Back in 1996, we reported on diesel "feeling the wrath of the environmental and health lobbies". So, how far have things progressed?

Modern civilisation revolves around crude oil.

Cars are one of the most visible uses for it, and therein lies the story of two brothers: petrol and diesel. They’re born of the same origin and differentiated by little other than the lengths of their carbon atom chains, yet diesel has a far dirtier (literally) image.

After all, it’s estimated that despite being more fuel efficient and producing less CO2, diesels cough out as much as 10 times more polluting soot particles than equivalent petrol-engined cars.

On 2 October 1996, Autocar’s Tony Lewin wrote about the uncertain future of the controversial fuel.

Health issues

“Diesel is set to become the environmental battle of the next decade,” we began. “Just as more car makers are turning to diesel power in order to meet stringent consumption targets, environmentalists and medical experts have come up with new warnings linking diesel particulate (PM) emissions with increased risk of respiratory diseases and cancer.”

In 1996, US Lung Foundation expert Mike Walshe said: “Diesel is hazardous because the small particles are drawn deep into the lungs and past the natural defence of the body" and that "evidence is emerging that new technology is making particles smaller, reducing their mass, not their number. This may make the health risks worse.”

Indeed, in 1988, diesel engine exhaust fumes had been classified as a ‘probable’ carcinogenic by the UN’s World Health Organization (WHO). In 2012, it confirmed that status, placing diesel in the same category as asbestos, arsenic and mustard gas.

At the time, Dr Christopher Portier, chairman of the group behind the research, said: “The scientific evidence was compelling and our conclusion was unanimous: diesel engine exhaust causes lung cancer in humans. Given the additional health impacts from diesel particulates, exposure to this mixture of chemicals should be reduced worldwide.”

In that year, the Institution of Occupational Safety and Health (IOSH) estimated that there were nearly 4700 cases of lung cancer, resulting in more than 4200 deaths, linked to diesel exhaust exposure in the EU.

Market share

Back in our 1996 article, Walshe said the most serious worry was “the rise in the number of diesel cars in Europe”.

Autocar explained: “Diesels already produce three times as much NOx as petrol models, yet the Euro 3 emissions regulations may result in an overall increase in NOx given off, as the diesel market share climbs.”

We reported that diesels accounted for just 10% of European new car sales in 1982, which had risen to 24% by 1996, and it was correctly estimated that this would rise to at least 30% by 1998.

In 2010, diesel became the most popular fuel choice in the UK for the first time, with a 50.6% market share. This share is dropping, probably due to the Volkswagen dieselgate scandal and greater awareness of the dangers of diesel. Diesels represented a 45.1% share in January 2017, a 4.3% drop on last year as Brits are driven to petrol.

It’s worth noting, though, that the proportion of diesel sales versus petrol at the nation's pumps is around 60% in favour of the former, due to the fuel’s use in HGVs and among drivers with longer average journeys.

NOx-reducing technology

In 1996, industry figures were still very positive about diesel, despite facing strict new emissions rules.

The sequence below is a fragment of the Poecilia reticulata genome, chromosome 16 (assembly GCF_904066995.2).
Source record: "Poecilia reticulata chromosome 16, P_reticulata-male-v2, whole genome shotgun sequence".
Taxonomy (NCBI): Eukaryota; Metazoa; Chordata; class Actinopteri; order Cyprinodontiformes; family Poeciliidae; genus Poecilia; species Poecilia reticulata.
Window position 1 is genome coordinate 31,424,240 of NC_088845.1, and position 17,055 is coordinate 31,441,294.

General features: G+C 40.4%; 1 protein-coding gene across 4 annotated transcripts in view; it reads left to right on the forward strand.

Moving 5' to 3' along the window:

“In order to reduce PMs, we need at the very least a form of after-treatment which goes beyond just catalysis and into a trapping mechanism. Engines modifications alone will not be sufficient,” Walshe said.

Autocar continued: “Favourite at present is the particulate trap, which dramatically lowers the mass and number of particulates, especially the small ones.”

This technology, now employed across Europe in the form of the diesel particulate filter (DPF), was first used on a car, albeit briefly, on the 1984 Mercedes-Benz 300D sold in California, which had a ‘trap oxidiser’. However, it hit mainstream use in May 2000 with the Peugeot 607 2.2 HDi, making it Euro 4-compliant five years early. Today, although it is not legally mandated, every diesel-engined car sold in Europe has a DPF in order to help it to meet Euro 6 emissions regulations.

We continued in 1996: “Engineers are predicting a gradual convergence of diesel and petrol technologies as both move towards four valves, direct injection and exhaust after-treatment to reduce NOx output.”

Most engines today do indeed have four valves per cylinder, while most modern diesels, such as the Volkswagen Group’s TDI units, are direct injection, and DPFs are effective exhaust after-treatment. This is part of the reason why, although still hazardous, diesels are less polluting than they were 20 years ago.

Importance of CO2 emissions

Of course, there was also the issue of CO2 to contend with.

“Efficiency and low CO2 output is winning friends for the diesel in the European Commission, which appears to be switching its concerns from air quality to global warming.”

“Environmental pressure group Greenpeace is wholly opposed to diesel, pointing out that diesel’s CO2 reduction benefits are more than outweighed by the health risks it poses.”

However, Renault was hedging its bets. Then-president Louis Schweitzer said: “No one can weigh the different environmental dangers against one another. But we’re confident we could achieve our goal of 150g/km of CO2 even without diesel.”

And indeed they did: the most eco-friendly version of today’s Mégane, the 1.2 TCe, officially emits as little as 119g/km.

Time to die?

Evidently, many of the arguments that seem so pertinent today have been raging for many decades. Our 1996 assertion that diesel would be “the environmental battleground of the decade” was wrong only in that it’s an argument that has raged far longer than 2006. And 2016. And, despite all the health dangers surrounding NOx and particulate matter, despite Britain’s decreasing but still rampant pollution issues, and despite the furtherment and growing sales of alternatively fuelled vehicles, we may still be dithering in 2026.